15 January 2018

Kenya: No Respite for Poor Families As Millers Warn Unga Prices to Go Up

Photo: File photo/The Nation
Workers shell maize at a farm.

Maize flour prices will soar to a new high of Sh200 per 2kg packet by the end of March, small-scale millers have predicted.

Speaking to the Nation on Monday, Mr Peter Kuguru, the chairman of the United Grain Millers Association, which represents small millers, said that a mix of factors would be responsible for the great increase in the price of flour which is currently at about Sh115 on average for a 2kg packet.


"The harvest from the North-Rift is about 1.8 million bags of maize which was bought by the government and this supply will be exhausted by the end of February. One bag is already going for more than Sh3,000. Some maize will be imported from Uganda and Tanzania, but this will not be enough," Mr Kuguru said.

He added that La Nina, the lack of rainfall that has been foretold by the meteorological department, will also play a part in the rise of flour prices.

The above factors will increase the demand for the flour, which will in turn raise the price.

Mr Kuguru said that he hopes the government will step in once again to cushion the citizens from the very high prices and prevent an "unga revolution".

Principal Secretary for Agriculture Richard Lesiyampe had said last week that he was confident that the grain supplies would be sufficient to last Kenyans until the next harvest, and the government would not need to intervene.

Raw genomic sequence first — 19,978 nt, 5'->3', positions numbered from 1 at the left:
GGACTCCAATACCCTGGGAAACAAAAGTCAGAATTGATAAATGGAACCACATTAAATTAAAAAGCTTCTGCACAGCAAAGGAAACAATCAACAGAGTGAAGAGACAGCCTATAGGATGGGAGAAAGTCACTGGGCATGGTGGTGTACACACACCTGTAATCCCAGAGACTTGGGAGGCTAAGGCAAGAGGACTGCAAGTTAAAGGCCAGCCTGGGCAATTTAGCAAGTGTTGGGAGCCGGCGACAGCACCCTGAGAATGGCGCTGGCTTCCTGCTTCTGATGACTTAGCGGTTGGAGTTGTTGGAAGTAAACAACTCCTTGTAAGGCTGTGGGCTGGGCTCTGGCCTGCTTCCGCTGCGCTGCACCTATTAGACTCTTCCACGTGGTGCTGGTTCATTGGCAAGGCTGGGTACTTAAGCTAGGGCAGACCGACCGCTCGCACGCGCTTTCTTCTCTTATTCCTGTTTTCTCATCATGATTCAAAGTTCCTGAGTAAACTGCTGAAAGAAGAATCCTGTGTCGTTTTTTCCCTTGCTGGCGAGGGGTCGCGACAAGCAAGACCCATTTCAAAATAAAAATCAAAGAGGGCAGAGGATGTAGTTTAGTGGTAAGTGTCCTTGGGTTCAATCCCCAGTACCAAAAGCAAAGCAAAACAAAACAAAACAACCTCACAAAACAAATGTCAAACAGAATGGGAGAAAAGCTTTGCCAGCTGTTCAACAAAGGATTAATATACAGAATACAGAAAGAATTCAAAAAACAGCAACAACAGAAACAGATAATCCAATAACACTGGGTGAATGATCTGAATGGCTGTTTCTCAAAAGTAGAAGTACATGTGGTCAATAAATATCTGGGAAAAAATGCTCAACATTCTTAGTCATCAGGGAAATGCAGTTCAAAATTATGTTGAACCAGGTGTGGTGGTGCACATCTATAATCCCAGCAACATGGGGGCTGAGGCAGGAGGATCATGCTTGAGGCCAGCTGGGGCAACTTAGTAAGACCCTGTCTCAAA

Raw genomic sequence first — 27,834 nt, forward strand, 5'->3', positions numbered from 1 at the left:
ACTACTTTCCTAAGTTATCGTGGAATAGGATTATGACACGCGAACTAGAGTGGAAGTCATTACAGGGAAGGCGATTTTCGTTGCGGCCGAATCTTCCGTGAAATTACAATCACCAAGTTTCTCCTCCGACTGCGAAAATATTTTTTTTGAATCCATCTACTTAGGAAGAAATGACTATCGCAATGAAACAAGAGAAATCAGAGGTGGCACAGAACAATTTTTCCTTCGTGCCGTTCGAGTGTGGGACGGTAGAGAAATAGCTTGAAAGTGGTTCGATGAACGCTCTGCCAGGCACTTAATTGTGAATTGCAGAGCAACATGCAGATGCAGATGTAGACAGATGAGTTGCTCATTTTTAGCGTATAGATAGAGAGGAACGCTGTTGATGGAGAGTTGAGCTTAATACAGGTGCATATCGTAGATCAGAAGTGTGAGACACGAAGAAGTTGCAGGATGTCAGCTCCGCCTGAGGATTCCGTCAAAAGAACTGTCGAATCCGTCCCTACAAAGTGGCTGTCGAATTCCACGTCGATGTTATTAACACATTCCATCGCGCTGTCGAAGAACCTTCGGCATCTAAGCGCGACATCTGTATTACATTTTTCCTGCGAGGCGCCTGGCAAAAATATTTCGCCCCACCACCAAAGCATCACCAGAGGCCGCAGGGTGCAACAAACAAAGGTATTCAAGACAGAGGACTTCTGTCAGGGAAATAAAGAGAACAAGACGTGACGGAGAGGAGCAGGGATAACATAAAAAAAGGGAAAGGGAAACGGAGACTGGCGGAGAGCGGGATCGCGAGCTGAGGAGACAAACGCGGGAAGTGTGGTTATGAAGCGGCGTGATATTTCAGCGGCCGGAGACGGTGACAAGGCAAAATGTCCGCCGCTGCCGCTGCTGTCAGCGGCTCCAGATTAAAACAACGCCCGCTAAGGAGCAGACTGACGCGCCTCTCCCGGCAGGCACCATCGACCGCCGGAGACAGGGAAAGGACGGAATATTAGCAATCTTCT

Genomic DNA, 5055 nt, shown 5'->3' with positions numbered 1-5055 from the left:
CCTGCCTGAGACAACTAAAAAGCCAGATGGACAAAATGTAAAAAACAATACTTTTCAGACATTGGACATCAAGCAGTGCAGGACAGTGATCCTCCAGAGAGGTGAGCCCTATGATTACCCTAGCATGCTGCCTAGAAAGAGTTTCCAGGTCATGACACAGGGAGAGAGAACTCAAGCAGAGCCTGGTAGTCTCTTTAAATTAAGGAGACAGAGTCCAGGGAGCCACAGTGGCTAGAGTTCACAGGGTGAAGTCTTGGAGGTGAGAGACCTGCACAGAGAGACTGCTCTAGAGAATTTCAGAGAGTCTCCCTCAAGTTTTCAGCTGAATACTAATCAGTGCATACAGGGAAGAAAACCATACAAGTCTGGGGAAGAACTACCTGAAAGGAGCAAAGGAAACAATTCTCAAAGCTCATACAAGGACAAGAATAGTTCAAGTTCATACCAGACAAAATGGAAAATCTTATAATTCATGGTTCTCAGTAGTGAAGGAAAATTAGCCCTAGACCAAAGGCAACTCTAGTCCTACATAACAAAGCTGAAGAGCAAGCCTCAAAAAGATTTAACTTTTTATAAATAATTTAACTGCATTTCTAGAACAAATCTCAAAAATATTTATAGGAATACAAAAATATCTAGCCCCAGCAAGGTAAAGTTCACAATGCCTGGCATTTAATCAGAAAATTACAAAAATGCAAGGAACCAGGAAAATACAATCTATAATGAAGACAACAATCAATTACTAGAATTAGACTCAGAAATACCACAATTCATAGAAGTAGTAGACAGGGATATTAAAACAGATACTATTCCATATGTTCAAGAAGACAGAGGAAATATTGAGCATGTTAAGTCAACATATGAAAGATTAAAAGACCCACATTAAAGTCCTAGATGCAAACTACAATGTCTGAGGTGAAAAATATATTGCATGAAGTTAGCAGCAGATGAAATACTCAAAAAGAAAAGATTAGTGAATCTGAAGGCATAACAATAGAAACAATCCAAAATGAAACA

He had said that the highest price that the flour should go for is Sh115, following the end of the government subsidy programme.

The National Cereals and Produce Board ( NCPB) is faced with impending shortage of funds as it used the Sh7.1 billion it was allocated by the government to buy 2.4 million bags this year to replenish its Strategic Grain Reserve (SGR) stocks.

The board is remaining with an estimated Sh1.3 billion after it purchased 1.8 million bags of 90kg of maize worth Sh5.8 billion with long queues of farmers delivering the crop to buying centres in the North Rift region, the country's food basket.

"We have paid Sh3.68 billion and additional Sh0.5 million has been released to ease the Sh2 billion balance for maize already delivered to our stores countrywide," said Newton Terer, NCPB Managing Director.

A spot check by the Nation revealed long queues of farmers delivering produce to the NCPB stores in readiness for this season's planting and to raise funds for personal needs.


The survey further indicates that most of the large scale farmers in the region were still harvesting the crop, a process that is likely to extend to next month.

"Some of the farmers who are still harvesting the crop will be faced with market challenges of selling the produce at competitive rates," said Mr Samuel Mutai from Moi's Bridge, Uasin Gishu County.

The NCPB is offering Sh3,200 per 90kg bag of maize which above the Sh2,600 being offered by middlemen.

But the maize farmers on Monday petitioned the government to allocate additional funds to NCPB terming the Sh7.1 billion as inadequate to mop up the remaining crop.

The middlemen are offering Sh 2,600 as farmers rush to sell the produce to pay fees for their children and meet personal needs.

Some cartels purchase the crop as low as Sh1,800 from Uganda and blend with the local produce before selling at local markets at exorbitant prices.


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